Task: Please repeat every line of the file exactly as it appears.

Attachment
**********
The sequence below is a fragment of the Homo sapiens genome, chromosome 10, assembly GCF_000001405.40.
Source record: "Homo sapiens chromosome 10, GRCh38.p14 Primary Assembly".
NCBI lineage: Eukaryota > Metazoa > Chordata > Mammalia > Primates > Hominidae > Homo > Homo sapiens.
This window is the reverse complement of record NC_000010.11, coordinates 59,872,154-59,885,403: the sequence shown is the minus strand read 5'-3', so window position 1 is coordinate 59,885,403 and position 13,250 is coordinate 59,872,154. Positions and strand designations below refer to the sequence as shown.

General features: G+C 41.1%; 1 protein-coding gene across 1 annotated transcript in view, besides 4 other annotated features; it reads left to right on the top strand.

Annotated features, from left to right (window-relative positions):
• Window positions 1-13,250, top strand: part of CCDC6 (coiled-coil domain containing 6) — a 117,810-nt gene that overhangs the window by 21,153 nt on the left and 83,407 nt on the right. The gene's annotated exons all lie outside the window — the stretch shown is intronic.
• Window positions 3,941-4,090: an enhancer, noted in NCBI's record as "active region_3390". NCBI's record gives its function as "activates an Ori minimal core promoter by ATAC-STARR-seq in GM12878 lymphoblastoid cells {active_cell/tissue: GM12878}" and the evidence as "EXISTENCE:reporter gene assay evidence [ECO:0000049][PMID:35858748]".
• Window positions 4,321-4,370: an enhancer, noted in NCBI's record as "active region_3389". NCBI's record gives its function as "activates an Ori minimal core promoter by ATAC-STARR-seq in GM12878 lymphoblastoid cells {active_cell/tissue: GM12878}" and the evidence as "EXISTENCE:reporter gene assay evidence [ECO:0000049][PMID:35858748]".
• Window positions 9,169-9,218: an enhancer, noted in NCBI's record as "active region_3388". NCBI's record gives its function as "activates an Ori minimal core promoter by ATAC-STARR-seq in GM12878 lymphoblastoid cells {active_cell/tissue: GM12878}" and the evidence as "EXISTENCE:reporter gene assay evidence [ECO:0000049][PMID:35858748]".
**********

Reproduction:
The sequence below is a fragment of the Homo sapiens genome, chromosome 10, assembly GCF_000001405.40.
Source record: "Homo sapiens chromosome 10, GRCh38.p14 Primary Assembly".
NCBI lineage: Eukaryota > Metazoa > Chordata > Mammalia > Primates > Hominidae > Homo > Homo sapiens.
This window is the reverse complement of record NC_000010.11, coordinates 59,872,154-59,885,403: the sequence shown is the minus strand read 5'-3', so window position 1 is coordinate 59,885,403 and position 13,250 is coordinate 59,872,154. Positions and strand designations below refer to the sequence as shown.

General features: G+C 41.1%; 1 protein-coding gene across 1 annotated transcript in view, besides 4 other annotated features; it reads left to right on the top strand.

Annotated features, from left to right (window-relative positions):
• Window positions 1-13,250, top strand: part of CCDC6 (coiled-coil domain containing 6) — a 117,810-nt gene that overhangs the window by 21,153 nt on the left and 83,407 nt on the right. The gene's annotated exons all lie outside the window — the stretch shown is intronic.
• Window positions 3,941-4,090: an enhancer, noted in NCBI's record as "active region_3390". NCBI's record gives its function as "activates an Ori minimal core promoter by ATAC-STARR-seq in GM12878 lymphoblastoid cells {active_cell/tissue: GM12878}" and the evidence as "EXISTENCE:reporter gene assay evidence [ECO:0000049][PMID:35858748]".
• Window positions 4,321-4,370: an enhancer, noted in NCBI's record as "active region_3389". NCBI's record gives its function as "activates an Ori minimal core promoter by ATAC-STARR-seq in GM12878 lymphoblastoid cells {active_cell/tissue: GM12878}" and the evidence as "EXISTENCE:reporter gene assay evidence [ECO:0000049][PMID:35858748]".
• Window positions 9,169-9,218: an enhancer, noted in NCBI's record as "active region_3388". NCBI's record gives its function as "activates an Ori minimal core promoter by ATAC-STARR-seq in GM12878 lymphoblastoid cells {active_cell/tissue: GM12878}" and the evidence as "EXISTENCE:reporter gene assay evidence [ECO:0000049][PMID:35858748]".